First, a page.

Decisions on how we supply reserves will affect where it intersects demand. We need to account for potential market distortions from our choices, and what they imply for the balance between liquidity provision directly through the Bank’s facilities and indirectly via the money market, both in normal times and in stress. And we need to consider where interest rate risk sits within the system and what the implications are of that. These are important questions. How we answer them will shape the Bank of England’s balance sheet for years to come.

It is useful to start with some history.

By the time the Bank of England was founded in 1694, goldsmiths in London were carrying out banking business and issuing notes. Members of the public could go to their local goldsmith and deposit their gold and silver coins in exchange for a bank note that was easier and safer to carry around. Goldsmith bankers also created money by issuing further notes against their specie deposits to borrowers. The goldsmith bankers accepted each other’s notes, cashing them in only every few days and settling only the difference in gold and silver coin.footnote [6]

This was formalised in the London Banker’s Clearing House. By 1774, London bankers had switched from settling transactions in specie to settling in Bank of England notes. As a ‘Great Engine of State’, the Bank of England’s notes had special status, though that is a story for another day. Suffice to say that when the Bank entered the clearing system in 1864, banks had already started to settle with each other using their accounts at the Bank of England directly. These accounts were known as ‘bankers’ balances’ – and later as ‘central bank reserve accounts’. Bankers’ balances quickly grew in importance and became the fulcrum of the Bank’s operations with the money market by the late 19th century. Settling large transactions with a few entries in the Bank’s ledgers was certainly much more convenient – and much safer – than carrying heavy bags of gold and silver coin across town.

In his 1972 book on “The Business of Banking” of this time, Charles showed that banks held more in the form of bankers’ balances than they needed purely for settlement purposes. Banker’s balances were unremunerated and would remain so until 2006. That does suggest some precautionary liquidity motive. But Charles also found evidence that banks held a certain level of balances to keep good relations with the Bank should they need additional liquidity, and that some banks pre-positioned collateral for that purpose. I will come back to both these points later in a modern context.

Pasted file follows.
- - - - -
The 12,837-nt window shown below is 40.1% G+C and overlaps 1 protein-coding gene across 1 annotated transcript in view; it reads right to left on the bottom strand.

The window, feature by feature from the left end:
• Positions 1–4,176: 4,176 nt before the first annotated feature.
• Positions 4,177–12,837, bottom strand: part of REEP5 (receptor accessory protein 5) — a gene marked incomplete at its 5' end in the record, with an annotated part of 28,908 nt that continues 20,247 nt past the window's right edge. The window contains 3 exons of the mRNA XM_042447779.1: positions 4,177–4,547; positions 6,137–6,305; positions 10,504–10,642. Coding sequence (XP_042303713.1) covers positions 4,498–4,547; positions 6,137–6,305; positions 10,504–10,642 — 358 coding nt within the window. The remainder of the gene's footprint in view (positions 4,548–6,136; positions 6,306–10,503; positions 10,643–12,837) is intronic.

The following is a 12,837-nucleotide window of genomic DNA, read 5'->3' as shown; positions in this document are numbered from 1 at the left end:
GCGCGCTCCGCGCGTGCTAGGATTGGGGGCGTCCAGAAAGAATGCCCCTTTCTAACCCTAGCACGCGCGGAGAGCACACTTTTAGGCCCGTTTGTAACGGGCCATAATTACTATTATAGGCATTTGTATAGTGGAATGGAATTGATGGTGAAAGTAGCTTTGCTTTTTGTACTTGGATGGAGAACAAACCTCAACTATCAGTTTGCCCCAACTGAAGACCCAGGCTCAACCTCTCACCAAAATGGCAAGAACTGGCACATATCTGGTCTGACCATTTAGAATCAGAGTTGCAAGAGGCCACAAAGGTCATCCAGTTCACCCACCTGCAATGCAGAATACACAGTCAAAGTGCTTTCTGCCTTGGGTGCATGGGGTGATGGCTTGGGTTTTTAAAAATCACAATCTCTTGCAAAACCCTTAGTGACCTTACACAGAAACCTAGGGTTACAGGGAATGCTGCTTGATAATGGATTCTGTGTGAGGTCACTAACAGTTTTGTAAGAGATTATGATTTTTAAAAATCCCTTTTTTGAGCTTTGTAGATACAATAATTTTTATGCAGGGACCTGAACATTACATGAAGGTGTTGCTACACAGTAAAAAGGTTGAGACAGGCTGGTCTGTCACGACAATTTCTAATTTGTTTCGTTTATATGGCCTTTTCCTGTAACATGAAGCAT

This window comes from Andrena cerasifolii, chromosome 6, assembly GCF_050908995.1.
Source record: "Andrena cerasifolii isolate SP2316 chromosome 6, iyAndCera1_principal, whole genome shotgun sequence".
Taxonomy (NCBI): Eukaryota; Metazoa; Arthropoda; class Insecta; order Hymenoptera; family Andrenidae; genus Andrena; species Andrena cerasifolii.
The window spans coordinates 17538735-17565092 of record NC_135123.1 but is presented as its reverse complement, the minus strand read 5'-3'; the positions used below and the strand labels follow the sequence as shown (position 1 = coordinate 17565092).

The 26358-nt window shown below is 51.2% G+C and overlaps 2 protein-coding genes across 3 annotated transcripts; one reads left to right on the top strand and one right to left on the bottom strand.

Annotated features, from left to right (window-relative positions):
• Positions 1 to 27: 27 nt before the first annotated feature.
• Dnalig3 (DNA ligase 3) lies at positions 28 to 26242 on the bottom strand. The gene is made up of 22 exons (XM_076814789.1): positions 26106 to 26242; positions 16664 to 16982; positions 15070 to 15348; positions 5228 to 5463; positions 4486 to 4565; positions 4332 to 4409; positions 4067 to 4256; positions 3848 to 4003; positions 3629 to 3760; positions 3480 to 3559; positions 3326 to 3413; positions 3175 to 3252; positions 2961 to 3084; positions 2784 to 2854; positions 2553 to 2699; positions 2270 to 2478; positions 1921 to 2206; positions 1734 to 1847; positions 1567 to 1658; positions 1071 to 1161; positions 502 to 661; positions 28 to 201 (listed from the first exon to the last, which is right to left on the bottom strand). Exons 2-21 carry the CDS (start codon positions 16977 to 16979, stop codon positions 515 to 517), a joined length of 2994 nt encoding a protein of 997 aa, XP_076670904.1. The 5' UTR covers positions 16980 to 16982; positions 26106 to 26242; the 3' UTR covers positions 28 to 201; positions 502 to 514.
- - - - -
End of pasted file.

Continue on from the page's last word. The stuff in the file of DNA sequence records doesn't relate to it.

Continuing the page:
As Chart 1 shows, at the turn of the 20th century, on top of bankers’ balances (in orange), banks also held safe investment assets in the form of government securities (in blue) and a frontline reserve of cash in their tills to meet immediate customer demands (in green).footnote [7] This provided an adequate safety buffer given the nature of banking at the time. Banks largely provided working capital finance to firms. Their private assets were bills, short-term loans and overdrafts. They would not enter the mortgage market until the 1980s. So the banking system was relatively safe with little risk from maturity transformation.

Chart 1: At the turn of the 20th century, banks held adequate safety buffers

Government debt and central bank reserves held by banks as a ratio of deposits

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Footnotes

  • Sources: Bank of England, Thomas and Dimsdale (2017), Sheppard (1971), Capie and Webber (1985) and Bank calculations.

Both World Wars would see a major increase in the amount of government securities held by the banks, reflecting the banking system’s role in funding the Government’s deficit. As Chart 2 shows, at the end of World War 2 around three quarters of the banking system’s sterling assets were in the form of direct or indirect holdings of government debt instruments (in blue). The 1950s and 1960s saw the composition of bank assets move firmly back towards private sector lending (in green). But in this period, frequent balance of payments crises under the Bretton Woods system led to attempts to control bank lending. Pressure was applied to banks’ liquid asset ratios to reduce their illiquid
private-sector loan assets, and the Government applied direct controls on credit provision. In other words, credit provision to the economy was actively discouraged.

Chart 2: The composition of bank assets changed in the 1950s and 1960s

Sterling bank lending to the public and private sector credit as ratio of GDP

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Footnotes

  • Sources: Bank of England, Thomas and Dimsdale (2017), Sheppard (1971), Capie and Webber (1985) and Bank calculations.

Then during the 1970s and 1980s, financial liberalisation and the removal of controls on the banks and building societies led to a significant decline in the public sector liquid assets ratio.